Vows and Conduct for Newly Ordained Monk
You asked whether there is a time when it is appropriate to wear sleeves, for example, when you go to Europe, to look more normal, or in cool weather. Generally, it is better not to wear sleeves. But if it's unbearably cold, then sometimes wear them.
Otherwise, try not to, OK? Otherwise, what happens is, you get habituated to wearing sleeves and wear them most of the time, even when there's no need.
So he chose those in order to tame and subdue the mind, have less delusion on the path to liberation and quickly achieving enlightenment, and to have a happy and generous mind. Therefore, you shouldn't follow other Sangha who are not following the Buddha's example.
At first, you have to abandon certain things in order to develop the mind. You have to see what is to be avoided and what is to be practiced.
Then, later, when the delusions are gone, then you go back to those things you had to abandon at the beginning.
It doesn't become dangerous for you.
At that time, you will have already practiced tantra, with the realization of guru devotion, seeing the Buddha as the guru, one guru as all buddhas, and one buddha as all gurus, and have a stable renunciation of samsara and attachment.
Before these later stages, your body/mind doesn't have control, and you have to abstain from the dangers. But your mind will develop and change.
So, to return to your question, you need to take the vows seriously.
Inspiration comes from that. Otherwise, it can make others degenerate the vinaya. You need to respect the abbot like Lord Buddha. According to the Hinayana, you don't see him as Buddha, but you respect him as Buddha, like a father.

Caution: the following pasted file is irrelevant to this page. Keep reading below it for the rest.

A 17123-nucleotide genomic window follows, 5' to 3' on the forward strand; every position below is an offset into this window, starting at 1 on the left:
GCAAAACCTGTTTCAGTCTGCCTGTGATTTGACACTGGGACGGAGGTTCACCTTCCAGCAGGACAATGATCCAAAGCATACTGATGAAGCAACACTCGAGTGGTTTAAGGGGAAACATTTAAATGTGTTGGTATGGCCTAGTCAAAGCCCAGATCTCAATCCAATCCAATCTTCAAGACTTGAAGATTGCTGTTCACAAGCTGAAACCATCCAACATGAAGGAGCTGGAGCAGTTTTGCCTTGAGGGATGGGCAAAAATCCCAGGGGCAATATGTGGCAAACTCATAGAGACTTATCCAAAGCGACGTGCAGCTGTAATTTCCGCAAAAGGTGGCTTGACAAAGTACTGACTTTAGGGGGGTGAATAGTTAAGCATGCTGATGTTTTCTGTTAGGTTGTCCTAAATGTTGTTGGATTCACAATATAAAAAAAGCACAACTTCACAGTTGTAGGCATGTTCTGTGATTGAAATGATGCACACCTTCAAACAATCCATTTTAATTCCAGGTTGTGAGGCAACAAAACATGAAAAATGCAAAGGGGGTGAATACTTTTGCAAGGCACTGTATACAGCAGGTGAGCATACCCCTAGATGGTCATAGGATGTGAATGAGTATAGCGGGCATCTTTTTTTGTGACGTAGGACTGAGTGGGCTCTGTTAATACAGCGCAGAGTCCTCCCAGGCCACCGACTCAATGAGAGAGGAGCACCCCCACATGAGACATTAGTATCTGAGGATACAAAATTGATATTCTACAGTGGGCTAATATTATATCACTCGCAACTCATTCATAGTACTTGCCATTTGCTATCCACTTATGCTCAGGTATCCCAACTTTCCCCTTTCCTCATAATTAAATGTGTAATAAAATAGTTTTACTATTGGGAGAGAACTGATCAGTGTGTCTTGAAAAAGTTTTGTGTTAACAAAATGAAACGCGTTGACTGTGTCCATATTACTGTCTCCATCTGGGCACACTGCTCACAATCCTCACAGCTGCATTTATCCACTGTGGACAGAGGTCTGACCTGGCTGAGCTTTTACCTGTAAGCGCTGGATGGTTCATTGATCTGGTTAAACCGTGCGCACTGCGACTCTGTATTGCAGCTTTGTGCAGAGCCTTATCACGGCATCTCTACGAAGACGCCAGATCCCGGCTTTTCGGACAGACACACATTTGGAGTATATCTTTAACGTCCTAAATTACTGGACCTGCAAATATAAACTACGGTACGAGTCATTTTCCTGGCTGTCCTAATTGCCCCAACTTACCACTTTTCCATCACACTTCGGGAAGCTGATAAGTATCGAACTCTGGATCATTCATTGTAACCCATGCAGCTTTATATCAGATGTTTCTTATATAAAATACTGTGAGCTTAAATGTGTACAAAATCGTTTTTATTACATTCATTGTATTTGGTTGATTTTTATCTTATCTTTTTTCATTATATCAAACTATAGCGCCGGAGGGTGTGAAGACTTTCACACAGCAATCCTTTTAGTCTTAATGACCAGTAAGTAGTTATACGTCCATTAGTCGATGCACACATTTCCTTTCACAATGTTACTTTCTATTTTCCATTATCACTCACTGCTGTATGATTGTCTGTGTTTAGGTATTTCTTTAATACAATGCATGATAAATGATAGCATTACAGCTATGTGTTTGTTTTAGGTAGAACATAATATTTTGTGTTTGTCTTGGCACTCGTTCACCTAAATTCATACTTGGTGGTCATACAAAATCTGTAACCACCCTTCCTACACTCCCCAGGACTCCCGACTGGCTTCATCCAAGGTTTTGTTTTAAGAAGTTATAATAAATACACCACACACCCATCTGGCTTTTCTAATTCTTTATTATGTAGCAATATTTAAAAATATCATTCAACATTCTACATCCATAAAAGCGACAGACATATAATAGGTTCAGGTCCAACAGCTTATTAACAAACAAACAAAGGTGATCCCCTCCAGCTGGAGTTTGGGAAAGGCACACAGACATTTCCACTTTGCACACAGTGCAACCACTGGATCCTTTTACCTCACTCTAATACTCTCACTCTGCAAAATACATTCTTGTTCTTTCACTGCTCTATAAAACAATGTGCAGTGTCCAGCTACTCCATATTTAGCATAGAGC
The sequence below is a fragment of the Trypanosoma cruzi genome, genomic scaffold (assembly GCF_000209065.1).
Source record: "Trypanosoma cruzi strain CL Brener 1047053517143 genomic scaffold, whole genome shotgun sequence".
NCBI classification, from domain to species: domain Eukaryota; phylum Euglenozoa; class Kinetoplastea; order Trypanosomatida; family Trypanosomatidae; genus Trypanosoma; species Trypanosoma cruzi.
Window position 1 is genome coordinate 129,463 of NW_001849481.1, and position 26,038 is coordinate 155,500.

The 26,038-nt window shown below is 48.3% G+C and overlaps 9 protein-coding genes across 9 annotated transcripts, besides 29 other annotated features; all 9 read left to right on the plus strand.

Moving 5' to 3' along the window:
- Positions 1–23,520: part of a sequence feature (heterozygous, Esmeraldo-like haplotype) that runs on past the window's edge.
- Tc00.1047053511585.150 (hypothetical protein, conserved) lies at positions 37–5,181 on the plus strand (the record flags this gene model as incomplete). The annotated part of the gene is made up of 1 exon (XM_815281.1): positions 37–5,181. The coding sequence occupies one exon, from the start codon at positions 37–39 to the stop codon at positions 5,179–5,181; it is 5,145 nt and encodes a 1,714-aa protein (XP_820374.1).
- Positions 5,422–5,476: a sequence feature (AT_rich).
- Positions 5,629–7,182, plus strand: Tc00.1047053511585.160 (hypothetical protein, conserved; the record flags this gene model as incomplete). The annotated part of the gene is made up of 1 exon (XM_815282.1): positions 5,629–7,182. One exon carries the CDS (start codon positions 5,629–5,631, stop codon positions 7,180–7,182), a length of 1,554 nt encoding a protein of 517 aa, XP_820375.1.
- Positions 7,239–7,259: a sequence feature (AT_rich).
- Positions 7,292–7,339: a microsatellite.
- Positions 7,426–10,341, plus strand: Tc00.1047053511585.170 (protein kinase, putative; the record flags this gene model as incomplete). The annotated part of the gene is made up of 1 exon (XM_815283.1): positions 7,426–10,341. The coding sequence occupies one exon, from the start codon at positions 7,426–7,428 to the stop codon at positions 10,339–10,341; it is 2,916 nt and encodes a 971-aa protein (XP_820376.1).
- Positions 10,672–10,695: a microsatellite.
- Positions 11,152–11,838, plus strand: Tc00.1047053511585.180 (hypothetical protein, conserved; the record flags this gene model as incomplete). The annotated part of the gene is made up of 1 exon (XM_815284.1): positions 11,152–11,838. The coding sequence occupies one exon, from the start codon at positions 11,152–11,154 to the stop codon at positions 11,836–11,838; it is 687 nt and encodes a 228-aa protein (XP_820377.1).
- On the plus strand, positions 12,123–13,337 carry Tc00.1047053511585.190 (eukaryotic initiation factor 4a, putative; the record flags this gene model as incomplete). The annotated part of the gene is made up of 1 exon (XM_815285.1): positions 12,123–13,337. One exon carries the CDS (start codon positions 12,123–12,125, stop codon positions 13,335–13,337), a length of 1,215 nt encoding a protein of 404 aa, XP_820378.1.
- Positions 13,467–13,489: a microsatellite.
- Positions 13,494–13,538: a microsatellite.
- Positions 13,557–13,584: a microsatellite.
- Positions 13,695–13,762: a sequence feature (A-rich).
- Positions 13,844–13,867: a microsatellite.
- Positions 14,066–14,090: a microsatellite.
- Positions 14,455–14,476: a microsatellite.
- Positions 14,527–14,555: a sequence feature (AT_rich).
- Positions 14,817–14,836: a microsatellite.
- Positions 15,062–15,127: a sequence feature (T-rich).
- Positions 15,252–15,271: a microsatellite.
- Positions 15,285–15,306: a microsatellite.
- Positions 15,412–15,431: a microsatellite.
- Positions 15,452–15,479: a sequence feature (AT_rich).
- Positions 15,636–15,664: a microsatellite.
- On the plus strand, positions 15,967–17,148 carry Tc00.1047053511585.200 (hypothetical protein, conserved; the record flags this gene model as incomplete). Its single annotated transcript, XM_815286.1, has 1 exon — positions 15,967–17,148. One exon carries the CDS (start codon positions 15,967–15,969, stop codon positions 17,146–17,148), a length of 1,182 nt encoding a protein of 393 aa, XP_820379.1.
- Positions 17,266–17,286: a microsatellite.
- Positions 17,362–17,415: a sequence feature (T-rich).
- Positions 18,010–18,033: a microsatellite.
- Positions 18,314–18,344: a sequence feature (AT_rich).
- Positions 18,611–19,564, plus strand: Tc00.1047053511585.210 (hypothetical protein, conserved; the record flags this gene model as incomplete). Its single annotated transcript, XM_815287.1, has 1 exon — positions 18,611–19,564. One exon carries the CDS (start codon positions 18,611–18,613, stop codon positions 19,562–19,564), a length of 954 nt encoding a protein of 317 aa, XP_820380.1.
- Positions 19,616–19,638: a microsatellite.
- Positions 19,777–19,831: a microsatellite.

The abbot should help and guide you like a son.
Regarding your question about sometimes having to eat after 12:00, if you have taken the eight Mahayana precepts, but you have a job or something, and you can't have lunch before 12:00, there's still benefit in keeping the vow, even if you have to eat after 12:00.
If you're not sure what time you’ll be able to eat, say “After lunch I won't eat.” Make the vow in that way.
Sometimes something happens and you have no choice over whether you can eat before 12:00 or not, for example, if you are traveling. This is not due to laziness or a mistake, but due to circumstances.
Try, if you have the freedom, to practice the fasting vow for one year. That doesn't mean after a year you never keep that vow, but at least keep it purely for some time, so in your life there's a certain period where you kept it purely. The general idea is to keep it as much as one can.
Sometimes I tell Sangha, if you are settled in one place, then try to fast. It's not just for you, but for other sentient beings, to free them from the cause—delusions and karma—and bring them to enlightenment.